The Coming Crisis in Board Bring-Up

I was reflecting on how much processor speeds, memory, and data transmission rates have increased over the last few decades. And yet the same old tools and techniques are often used to bring up new designs. When do you think we fall off the cliff?

In the early 1980s, I bought my first home computer, an Apple II, and shortly thereafter equipped it with a Hayes 300 baud modem. I was in “geek-heaven” with the computing power that I had at my disposal; after all, who else had a system with a Motorola 6502 processor running at 1MHz, 48kB of RAM, and a whopping 140kB of floppy disk space? But, compare that with what’s common on a desktop today:








3,000 X

Memory (RAM)



125,000 X

Data bandwidth



50,000 X

Memory (non-volatile)



7,000 X


Isn’t it incredible how far we have come? It should be interesting to fill in this table another thirty years from now.

But what really jumped out at me is that, over the last thirty years, the technologies that engineers use to bring designs up and get them working has not essentially changed. Steve Wozniak used visual inspection, multi-meters, low-end oscilloscopes, and other such instruments to bring the initial Apple I to life (and then the Apple II and the II+ and the IIe and so on). The same tools are used today. Even though some aspects of designs have increased tens and hundreds of thousands fold.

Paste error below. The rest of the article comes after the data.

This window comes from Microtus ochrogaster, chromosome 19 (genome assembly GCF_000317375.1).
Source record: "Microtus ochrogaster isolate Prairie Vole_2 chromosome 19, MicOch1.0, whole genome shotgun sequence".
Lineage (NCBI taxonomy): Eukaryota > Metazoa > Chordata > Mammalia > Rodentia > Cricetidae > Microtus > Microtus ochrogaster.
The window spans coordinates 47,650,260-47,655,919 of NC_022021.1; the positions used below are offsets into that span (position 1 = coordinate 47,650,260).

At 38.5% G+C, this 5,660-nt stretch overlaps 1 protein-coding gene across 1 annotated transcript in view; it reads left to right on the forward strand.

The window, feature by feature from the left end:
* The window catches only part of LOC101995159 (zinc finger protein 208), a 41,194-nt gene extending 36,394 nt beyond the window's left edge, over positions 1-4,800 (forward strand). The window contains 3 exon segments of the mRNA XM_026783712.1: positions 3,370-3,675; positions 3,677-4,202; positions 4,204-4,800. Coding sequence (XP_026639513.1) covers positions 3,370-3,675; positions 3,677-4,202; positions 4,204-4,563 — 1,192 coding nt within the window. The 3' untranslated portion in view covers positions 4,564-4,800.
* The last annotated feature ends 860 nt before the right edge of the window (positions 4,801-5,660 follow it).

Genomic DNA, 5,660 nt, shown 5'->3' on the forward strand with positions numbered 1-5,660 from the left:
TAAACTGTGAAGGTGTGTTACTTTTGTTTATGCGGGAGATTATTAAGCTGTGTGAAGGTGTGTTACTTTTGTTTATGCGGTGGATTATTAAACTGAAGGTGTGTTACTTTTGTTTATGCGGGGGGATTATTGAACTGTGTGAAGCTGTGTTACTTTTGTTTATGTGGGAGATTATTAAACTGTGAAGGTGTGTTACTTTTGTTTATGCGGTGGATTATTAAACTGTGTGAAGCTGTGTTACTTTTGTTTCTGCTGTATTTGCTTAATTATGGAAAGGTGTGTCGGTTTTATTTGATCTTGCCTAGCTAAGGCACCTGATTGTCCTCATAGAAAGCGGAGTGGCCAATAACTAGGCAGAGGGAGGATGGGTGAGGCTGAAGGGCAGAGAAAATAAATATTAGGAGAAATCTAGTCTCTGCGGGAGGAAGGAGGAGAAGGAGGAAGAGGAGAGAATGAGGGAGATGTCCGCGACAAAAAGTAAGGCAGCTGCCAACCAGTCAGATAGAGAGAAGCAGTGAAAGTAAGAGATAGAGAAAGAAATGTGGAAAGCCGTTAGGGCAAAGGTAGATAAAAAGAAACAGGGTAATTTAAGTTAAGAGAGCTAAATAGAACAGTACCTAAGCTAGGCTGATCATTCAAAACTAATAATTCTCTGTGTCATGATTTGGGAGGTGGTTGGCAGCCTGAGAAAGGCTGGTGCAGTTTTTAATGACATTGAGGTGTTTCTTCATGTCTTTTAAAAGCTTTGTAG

I believe that the coming generations of higher-density, higher-speed, and smaller form-factor boards pose a great challenge to the velocity with which designers can get their systems to market. This is based upon the loss of external access to circuit board devices and buses. It will no longer be possible to use traditional, intrusive probe-based technologies to get reasonable levels of coverage for validation, test and debug needs. New tools which are software-based, both external to board designs (host-based) and within them (target-based), will become the norm. Such tools will typically leverage off of powerful instruments that reside within the devices on the board. Examples of these instruments are boundary scan, a processor’s debug port (for processor-controlled test), High-Speed I/O bus BERT and margining instruments, on-board FPGA-based instruments, and many others.


Alan Sguigna